Sensing and Responding to the Analogue World
Have you ever wondered how motion sensors in a gallery installation or museum exhibit work? How does your movement trigger a video to play, or the lights to dim, or make things move? I’m always curious about the mechanics of interactive and immersive experiences, and in the final week of summer school at the Copenhagen Institute of Interaction Design I found out how action gets mapped to data and how data triggers motion. I know, sounds like a wild ‘n’ crazy week, huh?
Let’s Get Physical, Physical!
The focus of the third week’s course, Physical Computing, was to look at computation using Arduino. What is Arduino, you ask? Used as a way to work with microcontrollers, Arduino is an open-source prototyping platform that enables physical interaction with technology and objects. It uses sensors and microcontrollers to translate analogue input to a software system, which in turn controls electro-mechanical devices. Arduino is used for art installations, communication devices, costumes, medical equipment and a multitude of interactive environments that you probably encounter everyday. Some great examples of projects using physical computing are Danny Rozin’s Wooden Mirror, Fabrica’s Tuned Stairway and the Melody Man Electronic Designer Toy by Carla Diana.
Our instructors David A. Mellis and David Cuartielles (two of the founders of Arduino), began the week by posing a few big questions: how do we map from action to data by using input to computation to output? In the context of building products, what do we as Interaction Designers need to sense and actuate interactions? How do we power them? Communicate with them? build them? We were going to discover the answers to these questions while making things spin, beep, blink, vibrate and propel using our laptops, Arduino and electrical hardware.
Following a crash course in electronics, we began tinkering with the Arduino board and software, playing with motion and pressure sensors, and servo and stepper motors. Although the learning curve for me was steep, I don’t come from a science or computing background, as I explored the connection between code, algorithms and interaction I began to get excited about the potential for using Arduino in personal projects, exhibit design and prototyping.
This is a video of our final radio prototype, Chi Sounds.
Hacking the Radio
After completing a few small projects over the first few days, our final project brief was to reimagine the radio, to rethink the radio user interface and build a prototype of the radio as an electronic device. We had three days to invent, test, and prototype our designs. We split into small teams, and my partner Peng and I spent the first afternoon brainstorming, sketching and making rapid-prototypes of our initial ideas. Our final design, an interactive radio named Chi Sounds, is shown in the video above, but I’ll tell you a little bit about the design process.
Peng and I began to explore the idea of a personalized radio, where the user could customize the receiver to a few favourite stations. We were thinking that interaction with today’s radio should be minimal and intuitive, involving just a few basic gestures such as pulling, tapping and flipping. We started to think about an elegant object in the home or office that was easier to use than a digital player.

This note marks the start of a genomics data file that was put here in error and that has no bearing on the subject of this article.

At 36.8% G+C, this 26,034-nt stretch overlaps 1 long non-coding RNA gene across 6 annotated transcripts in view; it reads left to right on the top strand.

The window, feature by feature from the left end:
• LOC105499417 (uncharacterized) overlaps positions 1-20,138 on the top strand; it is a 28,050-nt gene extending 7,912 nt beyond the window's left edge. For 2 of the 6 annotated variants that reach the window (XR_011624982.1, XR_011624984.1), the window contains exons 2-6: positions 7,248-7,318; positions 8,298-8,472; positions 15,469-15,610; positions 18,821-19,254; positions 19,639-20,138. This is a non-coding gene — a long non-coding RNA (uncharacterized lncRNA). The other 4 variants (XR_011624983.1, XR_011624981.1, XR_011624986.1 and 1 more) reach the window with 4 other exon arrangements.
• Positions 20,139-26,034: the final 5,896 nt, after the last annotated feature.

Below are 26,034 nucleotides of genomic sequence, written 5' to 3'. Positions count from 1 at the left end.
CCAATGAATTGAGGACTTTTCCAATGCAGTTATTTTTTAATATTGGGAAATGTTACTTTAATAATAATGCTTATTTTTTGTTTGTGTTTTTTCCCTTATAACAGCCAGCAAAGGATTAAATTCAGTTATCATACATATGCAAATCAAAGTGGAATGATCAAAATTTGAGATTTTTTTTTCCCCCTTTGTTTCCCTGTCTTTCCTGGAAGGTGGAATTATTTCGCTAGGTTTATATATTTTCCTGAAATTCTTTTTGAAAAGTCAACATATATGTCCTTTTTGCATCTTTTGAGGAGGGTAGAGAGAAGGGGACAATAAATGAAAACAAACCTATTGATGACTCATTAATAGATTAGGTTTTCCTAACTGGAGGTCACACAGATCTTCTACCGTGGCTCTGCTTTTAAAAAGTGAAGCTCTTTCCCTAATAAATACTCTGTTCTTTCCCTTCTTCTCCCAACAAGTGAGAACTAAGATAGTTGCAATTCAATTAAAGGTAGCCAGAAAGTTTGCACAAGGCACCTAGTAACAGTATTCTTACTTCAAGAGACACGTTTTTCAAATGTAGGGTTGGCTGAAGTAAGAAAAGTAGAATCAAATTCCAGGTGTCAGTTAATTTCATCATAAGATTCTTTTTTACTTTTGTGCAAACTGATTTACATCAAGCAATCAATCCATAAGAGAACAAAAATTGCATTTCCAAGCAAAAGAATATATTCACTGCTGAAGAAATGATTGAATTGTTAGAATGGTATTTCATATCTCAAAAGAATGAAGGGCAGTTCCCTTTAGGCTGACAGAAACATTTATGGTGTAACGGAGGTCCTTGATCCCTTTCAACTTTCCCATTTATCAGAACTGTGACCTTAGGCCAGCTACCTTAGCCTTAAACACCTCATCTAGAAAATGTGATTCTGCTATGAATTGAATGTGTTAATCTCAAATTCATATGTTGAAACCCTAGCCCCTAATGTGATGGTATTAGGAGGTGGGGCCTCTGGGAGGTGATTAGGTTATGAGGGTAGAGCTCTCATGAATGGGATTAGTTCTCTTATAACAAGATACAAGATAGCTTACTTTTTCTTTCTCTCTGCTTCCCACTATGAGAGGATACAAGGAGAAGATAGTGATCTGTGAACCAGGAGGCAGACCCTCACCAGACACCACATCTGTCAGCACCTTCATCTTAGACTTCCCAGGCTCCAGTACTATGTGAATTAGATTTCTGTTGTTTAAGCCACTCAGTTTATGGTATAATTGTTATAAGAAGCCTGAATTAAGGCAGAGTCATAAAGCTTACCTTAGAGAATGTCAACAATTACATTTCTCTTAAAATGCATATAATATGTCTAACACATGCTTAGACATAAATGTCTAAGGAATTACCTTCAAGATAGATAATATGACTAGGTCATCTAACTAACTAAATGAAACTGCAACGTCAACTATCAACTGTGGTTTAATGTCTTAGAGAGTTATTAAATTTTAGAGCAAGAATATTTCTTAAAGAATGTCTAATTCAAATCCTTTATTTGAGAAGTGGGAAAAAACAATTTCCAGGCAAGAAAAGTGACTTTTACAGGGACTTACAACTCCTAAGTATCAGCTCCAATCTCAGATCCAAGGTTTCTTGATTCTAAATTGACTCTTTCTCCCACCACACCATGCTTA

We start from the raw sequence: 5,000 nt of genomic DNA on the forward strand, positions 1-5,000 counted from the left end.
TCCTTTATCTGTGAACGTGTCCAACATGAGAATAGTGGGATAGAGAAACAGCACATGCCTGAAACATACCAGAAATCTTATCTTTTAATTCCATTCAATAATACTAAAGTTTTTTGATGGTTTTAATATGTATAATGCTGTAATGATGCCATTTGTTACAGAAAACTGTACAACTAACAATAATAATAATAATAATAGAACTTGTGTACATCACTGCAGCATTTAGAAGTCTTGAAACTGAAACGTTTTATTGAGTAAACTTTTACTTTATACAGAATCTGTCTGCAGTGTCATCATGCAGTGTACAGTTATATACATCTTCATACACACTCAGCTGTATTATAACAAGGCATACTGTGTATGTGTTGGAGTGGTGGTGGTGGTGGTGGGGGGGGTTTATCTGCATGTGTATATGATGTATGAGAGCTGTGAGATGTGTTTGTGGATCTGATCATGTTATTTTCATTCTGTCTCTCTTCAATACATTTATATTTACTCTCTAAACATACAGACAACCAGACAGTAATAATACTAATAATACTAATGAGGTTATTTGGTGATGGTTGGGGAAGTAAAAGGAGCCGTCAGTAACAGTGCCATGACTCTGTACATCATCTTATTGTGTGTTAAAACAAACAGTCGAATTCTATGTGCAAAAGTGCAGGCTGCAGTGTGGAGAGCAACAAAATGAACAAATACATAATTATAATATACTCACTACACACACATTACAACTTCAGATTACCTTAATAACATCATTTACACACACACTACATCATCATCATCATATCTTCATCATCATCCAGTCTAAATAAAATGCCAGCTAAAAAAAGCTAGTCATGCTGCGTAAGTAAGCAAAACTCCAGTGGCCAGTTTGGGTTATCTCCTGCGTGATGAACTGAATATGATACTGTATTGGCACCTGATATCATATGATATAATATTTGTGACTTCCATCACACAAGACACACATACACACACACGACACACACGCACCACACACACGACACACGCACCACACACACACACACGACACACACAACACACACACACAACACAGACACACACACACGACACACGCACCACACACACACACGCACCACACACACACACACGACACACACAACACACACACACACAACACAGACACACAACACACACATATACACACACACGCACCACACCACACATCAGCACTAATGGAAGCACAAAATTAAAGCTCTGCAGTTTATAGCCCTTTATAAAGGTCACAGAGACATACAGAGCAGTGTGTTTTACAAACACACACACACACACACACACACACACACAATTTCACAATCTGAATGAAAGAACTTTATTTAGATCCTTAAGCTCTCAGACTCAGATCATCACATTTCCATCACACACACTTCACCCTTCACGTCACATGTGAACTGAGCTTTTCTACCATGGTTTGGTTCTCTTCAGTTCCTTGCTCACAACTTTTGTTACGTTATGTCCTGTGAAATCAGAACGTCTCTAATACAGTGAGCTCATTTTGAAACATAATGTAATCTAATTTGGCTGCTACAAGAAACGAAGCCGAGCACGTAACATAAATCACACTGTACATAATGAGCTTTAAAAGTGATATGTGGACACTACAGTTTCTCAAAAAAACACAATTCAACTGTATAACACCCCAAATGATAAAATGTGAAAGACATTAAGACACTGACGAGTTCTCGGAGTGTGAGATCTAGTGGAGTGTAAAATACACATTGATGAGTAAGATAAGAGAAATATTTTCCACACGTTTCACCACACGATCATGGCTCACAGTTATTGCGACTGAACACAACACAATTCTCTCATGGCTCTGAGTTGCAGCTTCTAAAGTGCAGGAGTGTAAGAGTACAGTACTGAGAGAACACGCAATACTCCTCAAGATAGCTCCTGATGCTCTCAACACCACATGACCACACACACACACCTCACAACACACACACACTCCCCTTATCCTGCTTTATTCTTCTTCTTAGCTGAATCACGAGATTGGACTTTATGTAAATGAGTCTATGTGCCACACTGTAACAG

The most compelling of our ideas was a kind of radio cube, where the user could select a station for each side of the cube. We could incorporate an accelerometer to sense the rotation of the cube, and an infra-red sensor for adjusting volume. The cube could be made as a mitred wooden box with a friction-fit lid, and any detailing could be made with the laser-cutter. We divided up tasks. Peng, a UX designer at Nokia, took on the computing work, and I delved into making a mitred wooden box so that I could build on skills I’d learned during the previous week’s Physical Prototyping class.
Using the hot wire cutter and some glue, I quickly made a styrofoam box with a fitted lid. Meanwhile, Peng tested several options for sensors that would bring the radio to life. Using the prototype, we were able to quickly adjust the size of the radio so that the hardware would fit inside and it was comfortable to hold. A couple of days of design intensity followed, but we referred again and again to the foam prototype to develop the radio concept, discuss usability problems and solve construction glitches. From the computing side, challenges with determining numeric inputs for the sensors, tuning the FM chip and the delicate work of soldering were an all consuming task for Peng.
By Friday afternoon we put the finishing touches on the radio, zap-strapped the electronics and battery together and fitted the lid onto the box and made our final presentation to the class. My classmates radio projects were incredible, some of them were Raydio, and a radio that you throw balls at to switch stations, a colour-sensitive radio, to keep pests away try Random Radio, and one with long-distance vision was Telescope Radio, and a few others here and here. Thanks to all my classmates and to the two Davids for an action-packed week.| 0 comments